The path to leadership

GVL / Emily Frye      
Speaker Dr. Damon Arnold during The Wheelhouse Talk on Friday Feb. 10, 2017.

Emily Frye

GVL / Emily Frye Speaker Dr. Damon Arnold during The Wheelhouse Talk on Friday Feb. 10, 2017.

Megan Webster

Getting kicked out of not one, but two high schools did not stop Damon Arnold from reaching his greatest potential. Arnold is the , director of academic services in Grand Valley State University’s athletic department. He earned his doctorate degree in education administration and became a cross-country motivational speaker despite facing hurdles earlier in life. His philosophy on leadership and success is to “connect the dots backwards” and be surrounded by encouraging and supportive people.

Arnold spoke Friday, Feb. 10, in the Loosemore Auditorium in GVSU’s DeVos Center about his difficult path to leadership and what he believes to be the key to success for aspiring leaders everywhere. His lecture was presented as another installment of the Wheelhouse Talks, a program that invites mentors who wish to share their leadership experiences and philosophy with the community. These talks are free to the public and allow the audience to engage in a personal forum with the speaker. The Wheelhouse Talks are part of the Peter C. Cook Leadership Academy, a subset of the Hauenstein Center for Presidential Studies.

Ollie Ajami, a quarterback on GVSU’s football team, introduced Arnold at the event.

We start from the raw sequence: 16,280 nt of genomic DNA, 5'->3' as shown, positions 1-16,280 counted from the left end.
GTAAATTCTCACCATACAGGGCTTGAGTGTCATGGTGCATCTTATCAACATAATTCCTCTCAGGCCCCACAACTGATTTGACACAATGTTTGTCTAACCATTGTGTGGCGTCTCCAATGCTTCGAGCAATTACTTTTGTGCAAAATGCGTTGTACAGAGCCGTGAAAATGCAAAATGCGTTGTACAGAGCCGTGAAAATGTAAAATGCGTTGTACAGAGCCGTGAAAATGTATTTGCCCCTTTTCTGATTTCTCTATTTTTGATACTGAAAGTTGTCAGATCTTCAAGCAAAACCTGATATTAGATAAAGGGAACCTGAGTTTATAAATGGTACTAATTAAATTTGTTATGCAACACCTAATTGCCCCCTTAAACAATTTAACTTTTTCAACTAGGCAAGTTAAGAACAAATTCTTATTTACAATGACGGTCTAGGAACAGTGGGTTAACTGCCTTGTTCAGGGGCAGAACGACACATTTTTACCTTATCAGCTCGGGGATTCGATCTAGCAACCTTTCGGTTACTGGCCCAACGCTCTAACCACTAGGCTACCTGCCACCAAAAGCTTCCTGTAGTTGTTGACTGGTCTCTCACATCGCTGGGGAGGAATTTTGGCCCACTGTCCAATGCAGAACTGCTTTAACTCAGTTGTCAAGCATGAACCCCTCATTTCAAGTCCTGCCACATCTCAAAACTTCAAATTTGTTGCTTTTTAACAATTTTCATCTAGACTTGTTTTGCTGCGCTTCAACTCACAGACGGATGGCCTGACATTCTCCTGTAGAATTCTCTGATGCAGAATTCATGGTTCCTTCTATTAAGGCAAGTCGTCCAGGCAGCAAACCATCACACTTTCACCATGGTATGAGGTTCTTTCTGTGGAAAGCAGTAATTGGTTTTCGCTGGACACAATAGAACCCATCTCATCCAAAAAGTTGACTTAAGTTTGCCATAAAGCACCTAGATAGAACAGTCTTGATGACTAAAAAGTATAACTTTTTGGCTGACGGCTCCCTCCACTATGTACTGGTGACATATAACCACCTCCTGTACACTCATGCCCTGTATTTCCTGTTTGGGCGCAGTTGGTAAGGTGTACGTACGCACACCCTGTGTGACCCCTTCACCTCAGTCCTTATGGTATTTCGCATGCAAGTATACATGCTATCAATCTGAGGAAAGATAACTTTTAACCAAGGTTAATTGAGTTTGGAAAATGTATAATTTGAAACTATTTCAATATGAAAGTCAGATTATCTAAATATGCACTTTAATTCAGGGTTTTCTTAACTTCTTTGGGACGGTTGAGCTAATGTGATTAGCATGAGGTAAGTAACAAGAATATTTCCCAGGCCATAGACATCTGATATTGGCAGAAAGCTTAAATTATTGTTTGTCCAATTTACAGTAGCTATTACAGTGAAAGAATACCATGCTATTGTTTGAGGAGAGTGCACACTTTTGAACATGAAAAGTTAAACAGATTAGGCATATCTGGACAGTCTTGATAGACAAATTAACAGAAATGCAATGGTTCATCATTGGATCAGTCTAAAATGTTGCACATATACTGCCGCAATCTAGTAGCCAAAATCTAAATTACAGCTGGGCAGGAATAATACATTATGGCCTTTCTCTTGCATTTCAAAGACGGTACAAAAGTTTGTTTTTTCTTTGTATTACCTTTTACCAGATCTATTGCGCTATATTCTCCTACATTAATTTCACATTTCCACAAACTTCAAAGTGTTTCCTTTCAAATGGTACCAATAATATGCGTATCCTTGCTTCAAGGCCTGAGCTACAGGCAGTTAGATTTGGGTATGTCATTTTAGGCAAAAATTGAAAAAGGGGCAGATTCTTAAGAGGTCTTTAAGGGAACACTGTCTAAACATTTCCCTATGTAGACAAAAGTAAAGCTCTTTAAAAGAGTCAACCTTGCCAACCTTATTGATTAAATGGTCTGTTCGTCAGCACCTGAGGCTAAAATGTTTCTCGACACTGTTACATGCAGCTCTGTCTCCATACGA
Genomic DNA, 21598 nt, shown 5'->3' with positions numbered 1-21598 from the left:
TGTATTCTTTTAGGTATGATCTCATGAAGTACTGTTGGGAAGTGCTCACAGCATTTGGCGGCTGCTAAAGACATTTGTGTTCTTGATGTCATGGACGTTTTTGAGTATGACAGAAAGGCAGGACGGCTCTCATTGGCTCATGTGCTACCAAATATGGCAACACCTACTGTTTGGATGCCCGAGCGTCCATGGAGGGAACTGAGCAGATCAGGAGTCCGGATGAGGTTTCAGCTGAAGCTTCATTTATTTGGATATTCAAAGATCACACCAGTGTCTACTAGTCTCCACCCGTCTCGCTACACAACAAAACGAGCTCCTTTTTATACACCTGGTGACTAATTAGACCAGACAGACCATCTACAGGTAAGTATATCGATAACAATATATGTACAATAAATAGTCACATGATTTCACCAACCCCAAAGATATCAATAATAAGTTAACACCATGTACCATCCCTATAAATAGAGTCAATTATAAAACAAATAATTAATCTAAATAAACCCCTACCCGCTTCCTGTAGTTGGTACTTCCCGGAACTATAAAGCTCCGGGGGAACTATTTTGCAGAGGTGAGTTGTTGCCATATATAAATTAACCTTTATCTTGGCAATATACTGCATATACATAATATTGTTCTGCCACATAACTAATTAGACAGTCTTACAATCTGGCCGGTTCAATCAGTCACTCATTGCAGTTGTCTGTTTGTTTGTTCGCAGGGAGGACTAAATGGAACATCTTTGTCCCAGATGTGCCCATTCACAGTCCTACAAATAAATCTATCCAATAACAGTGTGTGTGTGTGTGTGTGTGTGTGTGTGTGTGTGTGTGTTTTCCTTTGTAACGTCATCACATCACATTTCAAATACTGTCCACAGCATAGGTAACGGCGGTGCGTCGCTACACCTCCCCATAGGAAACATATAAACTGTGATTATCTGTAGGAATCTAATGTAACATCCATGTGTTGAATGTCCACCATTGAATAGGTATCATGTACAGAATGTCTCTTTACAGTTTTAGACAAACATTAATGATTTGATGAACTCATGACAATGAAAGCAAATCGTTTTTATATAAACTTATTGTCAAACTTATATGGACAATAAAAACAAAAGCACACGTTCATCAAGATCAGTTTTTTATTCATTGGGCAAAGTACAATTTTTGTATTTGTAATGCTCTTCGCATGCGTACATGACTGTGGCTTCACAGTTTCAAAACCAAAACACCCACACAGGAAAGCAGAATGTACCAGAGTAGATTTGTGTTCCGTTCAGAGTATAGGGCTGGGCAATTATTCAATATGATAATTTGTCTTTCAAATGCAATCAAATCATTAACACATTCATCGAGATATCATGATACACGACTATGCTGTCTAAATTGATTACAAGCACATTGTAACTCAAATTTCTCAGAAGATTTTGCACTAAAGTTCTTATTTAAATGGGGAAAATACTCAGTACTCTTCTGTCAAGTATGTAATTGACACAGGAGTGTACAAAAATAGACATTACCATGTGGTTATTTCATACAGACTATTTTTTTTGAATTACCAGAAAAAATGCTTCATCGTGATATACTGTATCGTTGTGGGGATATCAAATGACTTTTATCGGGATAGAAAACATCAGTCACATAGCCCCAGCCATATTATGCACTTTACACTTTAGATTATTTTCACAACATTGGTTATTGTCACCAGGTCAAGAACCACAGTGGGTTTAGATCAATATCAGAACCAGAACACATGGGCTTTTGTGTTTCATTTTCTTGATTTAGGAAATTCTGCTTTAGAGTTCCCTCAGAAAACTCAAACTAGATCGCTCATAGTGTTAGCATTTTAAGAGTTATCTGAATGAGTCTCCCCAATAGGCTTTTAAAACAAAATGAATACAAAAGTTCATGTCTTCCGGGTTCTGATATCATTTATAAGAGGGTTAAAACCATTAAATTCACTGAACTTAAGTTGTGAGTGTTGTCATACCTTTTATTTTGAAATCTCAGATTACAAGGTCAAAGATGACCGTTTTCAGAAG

“He always instilled a sense of confidence in his peers,” Ajami said. “He made it clear that when it comes to pursuing success, boundaries are fictional, and with perseverance, you can achieve anything you set your mind to.”

Incorporating personal stories of two high school expulsions, Arnold explained his theory of connecting the dots backward. He told the crowd that everything happening in someone’s life is happening for them, not to them.

“I don’t have bad experiences,” Arnold said. “The reason I don’t have bad experiences is because I learn something from every experience. The lessons we learn in life when we pick things up will help us connect the dots backwards.”

Emphasizing this philosophy, Arnold said a future leader also has to surround themselves with people who are going to push them to become a better version of themselves.

“Leaders hang around people who help them to grow,” Arnold said. “That’s what leaders do. They hang around people who can stretch something differently than they ever thought possible.”

While future leaders can surround themselves with people who have a positive impact on their life, Arnold also pointed out in order for a leader to reach their highest potential, they must realize their own weaknesses and devise a strategy of how to improve them.

“You have to be able to look at yourself,” Arnold said. “You have to be transparent with your weaknesses. You’ve got to be able to say, ‘What do I need to strengthen in order for me to be a person that I deserve to be?’”

Tying his points together about connecting the dots backward and having a strong support system, Arnold pointed out the majority of people do not take the necessary steps to pursue their ideas and dreams before it is too late.

“A lot of people say that the richest place on the planet is the oil fields in the Middle East, or they say it’s the diamond minds,” Arnold said. “The richest place on this planet is the cemetery. So many people die with ideas and dreams inside of them that could’ve changed the world, and we don’t get to experience it.”